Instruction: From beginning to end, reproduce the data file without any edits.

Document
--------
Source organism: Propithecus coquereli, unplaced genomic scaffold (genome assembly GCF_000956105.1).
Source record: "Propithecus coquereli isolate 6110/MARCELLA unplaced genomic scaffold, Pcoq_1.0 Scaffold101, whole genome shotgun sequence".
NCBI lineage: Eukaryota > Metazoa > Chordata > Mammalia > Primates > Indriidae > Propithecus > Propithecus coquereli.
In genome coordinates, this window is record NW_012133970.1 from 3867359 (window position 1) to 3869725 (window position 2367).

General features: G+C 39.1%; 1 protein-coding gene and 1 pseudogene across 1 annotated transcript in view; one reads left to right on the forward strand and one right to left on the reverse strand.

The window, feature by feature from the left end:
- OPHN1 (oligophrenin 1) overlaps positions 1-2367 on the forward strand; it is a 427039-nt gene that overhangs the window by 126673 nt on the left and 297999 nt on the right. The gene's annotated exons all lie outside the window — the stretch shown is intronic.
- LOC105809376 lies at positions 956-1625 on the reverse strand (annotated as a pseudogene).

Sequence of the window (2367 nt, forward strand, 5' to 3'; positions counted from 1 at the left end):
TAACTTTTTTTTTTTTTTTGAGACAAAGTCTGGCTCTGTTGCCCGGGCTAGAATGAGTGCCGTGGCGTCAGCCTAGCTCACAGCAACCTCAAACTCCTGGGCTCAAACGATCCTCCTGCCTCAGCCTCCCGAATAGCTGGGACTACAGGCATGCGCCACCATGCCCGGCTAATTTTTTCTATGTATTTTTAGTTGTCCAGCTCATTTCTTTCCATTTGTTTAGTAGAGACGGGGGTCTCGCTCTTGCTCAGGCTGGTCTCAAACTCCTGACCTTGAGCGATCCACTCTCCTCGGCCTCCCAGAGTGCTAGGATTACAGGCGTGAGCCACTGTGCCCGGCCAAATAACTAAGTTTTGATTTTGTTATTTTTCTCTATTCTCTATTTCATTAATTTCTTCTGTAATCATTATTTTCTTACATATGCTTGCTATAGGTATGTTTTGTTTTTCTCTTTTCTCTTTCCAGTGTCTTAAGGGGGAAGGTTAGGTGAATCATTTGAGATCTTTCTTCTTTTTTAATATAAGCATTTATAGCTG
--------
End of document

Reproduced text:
Source organism: Propithecus coquereli, unplaced genomic scaffold (genome assembly GCF_000956105.1).
Source record: "Propithecus coquereli isolate 6110/MARCELLA unplaced genomic scaffold, Pcoq_1.0 Scaffold101, whole genome shotgun sequence".
NCBI lineage: Eukaryota > Metazoa > Chordata > Mammalia > Primates > Indriidae > Propithecus > Propithecus coquereli.
In genome coordinates, this window is record NW_012133970.1 from 3867359 (window position 1) to 3869725 (window position 2367).

General features: G+C 39.1%; 1 protein-coding gene and 1 pseudogene across 1 annotated transcript in view; one reads left to right on the forward strand and one right to left on the reverse strand.

The window, feature by feature from the left end:
- OPHN1 (oligophrenin 1) overlaps positions 1-2367 on the forward strand; it is a 427039-nt gene that overhangs the window by 126673 nt on the left and 297999 nt on the right. The gene's annotated exons all lie outside the window — the stretch shown is intronic.
- LOC105809376 lies at positions 956-1625 on the reverse strand (annotated as a pseudogene).

Sequence of the window (2367 nt, forward strand, 5' to 3'; positions counted from 1 at the left end):
TAACTTTTTTTTTTTTTTTGAGACAAAGTCTGGCTCTGTTGCCCGGGCTAGAATGAGTGCCGTGGCGTCAGCCTAGCTCACAGCAACCTCAAACTCCTGGGCTCAAACGATCCTCCTGCCTCAGCCTCCCGAATAGCTGGGACTACAGGCATGCGCCACCATGCCCGGCTAATTTTTTCTATGTATTTTTAGTTGTCCAGCTCATTTCTTTCCATTTGTTTAGTAGAGACGGGGGTCTCGCTCTTGCTCAGGCTGGTCTCAAACTCCTGACCTTGAGCGATCCACTCTCCTCGGCCTCCCAGAGTGCTAGGATTACAGGCGTGAGCCACTGTGCCCGGCCAAATAACTAAGTTTTGATTTTGTTATTTTTCTCTATTCTCTATTTCATTAATTTCTTCTGTAATCATTATTTTCTTACATATGCTTGCTATAGGTATGTTTTGTTTTTCTCTTTTCTCTTTCCAGTGTCTTAAGGGGGAAGGTTAGGTGAATCATTTGAGATCTTTCTTCTTTTTTAATATAAGCATTTATAGCTG